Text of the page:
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Hello, 

I know everyone must be tired of seeing these types of "what are my chances" posts but I could really use some advice. I am currently in my last year of my undergrad at UofC and eligible to graduate this spring. Unfortunately, med school has only become a dream of mine in the last year or so and my first two years GPA does not reflect this desire at all. Here is a breakdown:

I have taken 5 courses each semester for my entire degree. 

GPA: 

1st year: 2.73

2nd year: 3.02

3rd year: 3.61

4th year: 4.00

EC's

Do pracitucms count for this? If so, I done extensive work in my community with local organizations working with individuals with disabilities. I have spent time at The Association for the Rehabilitation of the Brain Injured and done an internship at Emily follensbee (a school for children with multiple and complex learning needs). I have spent the last year working with the Government of Alberta creating and delivering a prevention presentation on fetal alcohol spectrum disorder that I have delivered to grade 8 and 11 classrooms as well as university classrooms. 

I have been lucky enough to have done a lot of traveling over the course of my degree (20 countries in three years), and I am in the process of planning a trip to Peru with a previous professor of mine to assist her with research as well as doing some volunteering. 

I have also been doing volunteering within the university and external organizations on my own time.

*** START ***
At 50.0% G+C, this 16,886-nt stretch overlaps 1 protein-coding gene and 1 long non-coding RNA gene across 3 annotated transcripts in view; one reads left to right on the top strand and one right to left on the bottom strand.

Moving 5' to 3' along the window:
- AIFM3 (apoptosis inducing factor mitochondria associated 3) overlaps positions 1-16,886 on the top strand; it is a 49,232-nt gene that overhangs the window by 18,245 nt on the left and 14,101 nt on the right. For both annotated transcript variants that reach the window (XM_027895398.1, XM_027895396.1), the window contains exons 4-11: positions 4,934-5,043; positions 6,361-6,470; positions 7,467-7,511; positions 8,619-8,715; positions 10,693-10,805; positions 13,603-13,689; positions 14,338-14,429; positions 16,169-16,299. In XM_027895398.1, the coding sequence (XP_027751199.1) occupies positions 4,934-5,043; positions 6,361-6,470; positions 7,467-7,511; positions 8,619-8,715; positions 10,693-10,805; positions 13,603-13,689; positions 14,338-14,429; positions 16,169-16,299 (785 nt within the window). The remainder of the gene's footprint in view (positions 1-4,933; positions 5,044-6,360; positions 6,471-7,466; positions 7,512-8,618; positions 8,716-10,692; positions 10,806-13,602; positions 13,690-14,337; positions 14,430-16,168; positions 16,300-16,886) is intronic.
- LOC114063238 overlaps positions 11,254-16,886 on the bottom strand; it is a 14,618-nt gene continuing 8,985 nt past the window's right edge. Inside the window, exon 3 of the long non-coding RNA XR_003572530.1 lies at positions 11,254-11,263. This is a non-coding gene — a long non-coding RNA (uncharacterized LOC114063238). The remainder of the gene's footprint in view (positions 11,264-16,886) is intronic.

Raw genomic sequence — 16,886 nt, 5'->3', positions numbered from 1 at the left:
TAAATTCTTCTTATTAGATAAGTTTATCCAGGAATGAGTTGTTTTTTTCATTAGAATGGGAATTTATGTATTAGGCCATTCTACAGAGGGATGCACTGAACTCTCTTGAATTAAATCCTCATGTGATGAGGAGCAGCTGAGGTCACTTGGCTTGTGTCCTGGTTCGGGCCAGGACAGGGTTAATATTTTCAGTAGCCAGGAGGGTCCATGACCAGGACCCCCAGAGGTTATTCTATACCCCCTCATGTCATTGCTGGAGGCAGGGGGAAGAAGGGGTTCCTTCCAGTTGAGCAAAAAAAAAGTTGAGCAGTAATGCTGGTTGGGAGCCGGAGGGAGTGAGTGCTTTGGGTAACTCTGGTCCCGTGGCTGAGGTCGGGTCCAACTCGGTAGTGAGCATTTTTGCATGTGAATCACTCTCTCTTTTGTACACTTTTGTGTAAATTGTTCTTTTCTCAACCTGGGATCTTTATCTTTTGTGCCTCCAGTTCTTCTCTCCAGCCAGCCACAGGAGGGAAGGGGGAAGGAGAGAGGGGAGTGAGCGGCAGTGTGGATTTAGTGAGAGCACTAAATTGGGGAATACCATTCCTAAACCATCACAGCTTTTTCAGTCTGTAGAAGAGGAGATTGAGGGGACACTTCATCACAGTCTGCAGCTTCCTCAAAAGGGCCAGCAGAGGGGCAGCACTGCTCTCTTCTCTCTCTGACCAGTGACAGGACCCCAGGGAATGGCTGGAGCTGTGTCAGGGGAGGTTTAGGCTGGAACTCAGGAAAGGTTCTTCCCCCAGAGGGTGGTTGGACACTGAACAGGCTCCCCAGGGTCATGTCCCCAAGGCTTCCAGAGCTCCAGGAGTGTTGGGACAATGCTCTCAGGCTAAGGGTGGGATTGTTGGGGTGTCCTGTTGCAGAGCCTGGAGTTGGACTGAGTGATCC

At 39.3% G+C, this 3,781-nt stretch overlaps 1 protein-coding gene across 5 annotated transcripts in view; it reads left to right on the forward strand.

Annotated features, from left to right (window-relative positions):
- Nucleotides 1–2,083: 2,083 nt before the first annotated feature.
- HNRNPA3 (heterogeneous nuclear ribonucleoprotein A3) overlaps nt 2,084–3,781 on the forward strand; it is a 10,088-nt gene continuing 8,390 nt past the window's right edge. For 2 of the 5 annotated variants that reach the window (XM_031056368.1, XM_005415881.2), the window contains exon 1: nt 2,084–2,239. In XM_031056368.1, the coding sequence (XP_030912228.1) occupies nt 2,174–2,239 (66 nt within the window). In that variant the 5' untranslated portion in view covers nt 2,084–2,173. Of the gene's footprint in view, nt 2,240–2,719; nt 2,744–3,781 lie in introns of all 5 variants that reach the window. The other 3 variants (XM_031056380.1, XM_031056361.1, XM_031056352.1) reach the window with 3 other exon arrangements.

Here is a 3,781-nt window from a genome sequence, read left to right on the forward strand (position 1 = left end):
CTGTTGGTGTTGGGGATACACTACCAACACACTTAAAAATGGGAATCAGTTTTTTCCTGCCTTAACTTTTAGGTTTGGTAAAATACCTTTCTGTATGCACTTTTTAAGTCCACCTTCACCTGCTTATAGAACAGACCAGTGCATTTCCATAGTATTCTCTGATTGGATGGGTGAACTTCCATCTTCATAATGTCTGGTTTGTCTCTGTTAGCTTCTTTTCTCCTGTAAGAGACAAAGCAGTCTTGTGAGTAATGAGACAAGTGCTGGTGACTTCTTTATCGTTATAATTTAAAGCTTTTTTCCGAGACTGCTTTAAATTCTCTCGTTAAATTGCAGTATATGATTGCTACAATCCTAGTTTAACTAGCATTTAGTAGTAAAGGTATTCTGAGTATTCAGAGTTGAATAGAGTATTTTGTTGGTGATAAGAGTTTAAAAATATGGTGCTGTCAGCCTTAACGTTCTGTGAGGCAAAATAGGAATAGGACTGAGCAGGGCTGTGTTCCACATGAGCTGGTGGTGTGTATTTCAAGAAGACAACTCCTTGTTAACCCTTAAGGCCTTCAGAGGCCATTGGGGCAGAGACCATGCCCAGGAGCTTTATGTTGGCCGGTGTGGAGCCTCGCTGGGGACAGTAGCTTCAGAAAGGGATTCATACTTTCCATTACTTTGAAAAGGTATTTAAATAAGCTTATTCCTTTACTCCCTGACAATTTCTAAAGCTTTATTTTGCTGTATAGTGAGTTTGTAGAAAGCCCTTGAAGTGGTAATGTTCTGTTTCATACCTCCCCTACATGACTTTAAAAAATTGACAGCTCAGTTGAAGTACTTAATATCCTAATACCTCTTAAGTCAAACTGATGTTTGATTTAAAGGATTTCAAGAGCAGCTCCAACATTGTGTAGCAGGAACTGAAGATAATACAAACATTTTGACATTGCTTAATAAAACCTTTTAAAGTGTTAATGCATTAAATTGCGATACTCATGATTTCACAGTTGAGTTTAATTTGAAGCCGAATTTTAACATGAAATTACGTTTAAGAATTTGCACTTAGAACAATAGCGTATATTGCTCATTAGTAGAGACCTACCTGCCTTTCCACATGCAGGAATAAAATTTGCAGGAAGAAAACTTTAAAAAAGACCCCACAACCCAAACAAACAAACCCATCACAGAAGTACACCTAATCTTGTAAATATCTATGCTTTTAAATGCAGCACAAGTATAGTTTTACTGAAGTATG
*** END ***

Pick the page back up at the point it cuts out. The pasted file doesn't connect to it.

I have been working one job for the past 4 years (just serving at a restaurant, so not very relevant). 

I do not have any publications at this point. 

My understanding is that UofC will use your three best years to count your GPA but even with dropping my first year that would leave me with a 3.54 which is not competitive. Any advice going forward? As I see it I have three options:

1. take a 5th or 6th year of my current degree

2. take a second undergrad 

3. apply for grad school (although I feel like this would be the least useful)

Any recommendations going forward would be very much appreciated!!!

Thank you! 

 

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6 hours ago, Leslie said:

 

My understanding is that UofC will use your three best years to count your GPA


The U of C will drop your worst year (only one). So if you do decide to complete more full time years your 2.73 will be dropped but the 3.02 year is going to hang around. If you have IP status (sounds like you would based on the work you describe) then you already have a GPA that meets minimum criteria. If you are OOP it will be substantially more difficult to reach the minimum GPA cutoff (though at some point the 10 year exclusion might help you outl). It is more difficult, but not impossible, to get in with a lower GPA. GPA only counts for 20% of your application score and if you look at the interview invite threads and acceptance threads from years past there are always a number of people invited with GPAs in the 3.5-3.7 range. If you look at the stats published by the U of C you can see where your GPA lies in relation to interviewed and admitted applicants. 

If you are able to maintain a high GPA for additional full time years then that certainly won't hurt you, but in the mean time there is no reason (other than the cost of applying**) not to put in an application and see how things go (provided you have written the MCAT). Best case scenario you get an interview and admission offer. Worst case scenario you get your pre-interview file score so you can see where your application is weaker and focus your efforts more efficiently. All other scenarios lie somewhere in between those two outcomes.

You can put anything you want in your Top 10 so if your practicum experiences were important to you there's no reason you can't talk about it.